Experts: Circular intersections prove safer than conventional

Published 10:03 am Wednesday, May 29, 2013

ST. PAUL  — The rise of the roundabout in Minnesota is helping explain a drop in serious crashes.

State transportation experts said the circular intersections prove safer, more environmentally sound and better for the flow of traffic.

There are 115 roundabouts statewide, with another 39 planned or under construction. They’re used in place of right-angle traffic crossings.

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Ken Johnson of the Minnesota Department of Transportation points to the state’s first roundabout near New Prague.

Roundabouts allow cars to make their turns without stopping but requiring them to slow down. --North Dakota Department of Transportation

Roundabouts allow cars to make their turns without stopping but requiring them to slow down. –North Dakota Department of Transportation

Before it went in, the intersection was the site of two deaths and 50 injury-causing accidents in five years. Since the roundabout was installed seven years ago, there have been no fatalities and only four injury crashes.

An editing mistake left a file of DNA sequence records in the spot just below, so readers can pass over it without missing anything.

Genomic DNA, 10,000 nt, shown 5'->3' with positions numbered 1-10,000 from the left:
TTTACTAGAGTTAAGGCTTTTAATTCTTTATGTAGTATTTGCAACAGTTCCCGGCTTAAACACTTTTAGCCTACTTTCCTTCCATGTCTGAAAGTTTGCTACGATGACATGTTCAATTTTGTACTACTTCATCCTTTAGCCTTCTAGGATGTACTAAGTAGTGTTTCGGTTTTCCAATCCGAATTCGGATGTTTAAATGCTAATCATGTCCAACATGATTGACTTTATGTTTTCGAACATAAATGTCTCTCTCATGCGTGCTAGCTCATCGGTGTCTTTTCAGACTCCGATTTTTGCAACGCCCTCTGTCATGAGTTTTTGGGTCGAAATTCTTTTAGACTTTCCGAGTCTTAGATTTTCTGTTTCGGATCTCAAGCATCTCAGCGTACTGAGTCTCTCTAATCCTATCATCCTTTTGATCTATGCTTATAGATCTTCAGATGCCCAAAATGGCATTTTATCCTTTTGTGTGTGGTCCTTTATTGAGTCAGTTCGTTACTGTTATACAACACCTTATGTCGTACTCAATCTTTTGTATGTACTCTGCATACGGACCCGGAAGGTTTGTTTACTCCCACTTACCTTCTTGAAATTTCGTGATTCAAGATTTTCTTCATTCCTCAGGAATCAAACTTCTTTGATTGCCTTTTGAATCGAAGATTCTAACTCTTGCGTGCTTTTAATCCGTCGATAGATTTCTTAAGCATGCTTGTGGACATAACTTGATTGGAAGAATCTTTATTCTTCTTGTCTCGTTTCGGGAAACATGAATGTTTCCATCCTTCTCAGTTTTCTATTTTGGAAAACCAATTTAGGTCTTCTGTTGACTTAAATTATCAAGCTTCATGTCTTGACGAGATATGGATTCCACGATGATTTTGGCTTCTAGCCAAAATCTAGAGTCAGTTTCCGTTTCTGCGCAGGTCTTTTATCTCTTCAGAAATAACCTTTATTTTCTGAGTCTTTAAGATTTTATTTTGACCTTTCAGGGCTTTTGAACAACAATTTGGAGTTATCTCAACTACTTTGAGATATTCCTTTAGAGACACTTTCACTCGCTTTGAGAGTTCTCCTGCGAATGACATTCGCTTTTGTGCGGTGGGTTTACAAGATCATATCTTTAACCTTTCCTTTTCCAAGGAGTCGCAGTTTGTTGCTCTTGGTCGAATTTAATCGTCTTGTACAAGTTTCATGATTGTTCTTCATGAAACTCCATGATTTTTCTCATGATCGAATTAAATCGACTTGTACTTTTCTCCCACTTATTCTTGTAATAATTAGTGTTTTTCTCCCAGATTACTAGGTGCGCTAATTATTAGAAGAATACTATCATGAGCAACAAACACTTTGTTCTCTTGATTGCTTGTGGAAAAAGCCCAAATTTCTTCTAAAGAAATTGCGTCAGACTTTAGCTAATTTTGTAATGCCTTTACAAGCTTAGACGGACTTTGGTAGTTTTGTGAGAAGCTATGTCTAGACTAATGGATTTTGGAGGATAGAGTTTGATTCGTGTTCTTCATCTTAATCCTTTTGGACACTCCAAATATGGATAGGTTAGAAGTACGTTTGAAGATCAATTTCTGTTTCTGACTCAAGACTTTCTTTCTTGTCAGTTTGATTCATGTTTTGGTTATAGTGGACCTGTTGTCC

“The data show that they are the safest intersections we have,” Johnson said.

That meshes with U.S. Department of Transportation statistics that show roundabouts reduce fatalities by 90 percent. Around the country, multilane roundabouts have roughly the same number of accidents as signal-controlled intersections but 70 percent fewer injury-causing accidents.

The explanation rests with physics. At a traditional intersection, a motorist ignoring a signal can crash into the side of another vehicle, the most vulnerable part.

“Roundabouts eliminate that kind of crash,” said Washington County engineer Wayne Sandberg. When drivers enter a roundabout, they slow their cars. So if there is a collision, it is most likely to be among cars headed in the same direction.

The experts also highlight the effect of roundabouts on traffic flow. Cars travel through roundabouts an average of 10 seconds faster during rush hour, Johnson said. Because cars don’t come to a complete stop, there is less pollution from idling vehicles.

But the circular intersections don’t work everywhere. They require more land and don’t tend to work on intersections where one roadway carries significantly more traffic than the one crossing it.

The costs to build one aren’t much different than a standard intersection controlled by a stoplight — about $1 million to $1.5 million.

Still, drivers need some time to adjust.

In Washington County, officials established Roundabout U, an outreach program teaching navigational skills. And drivers’ education programs are now encouraged to include segments on roundabout driving, Sandberg said.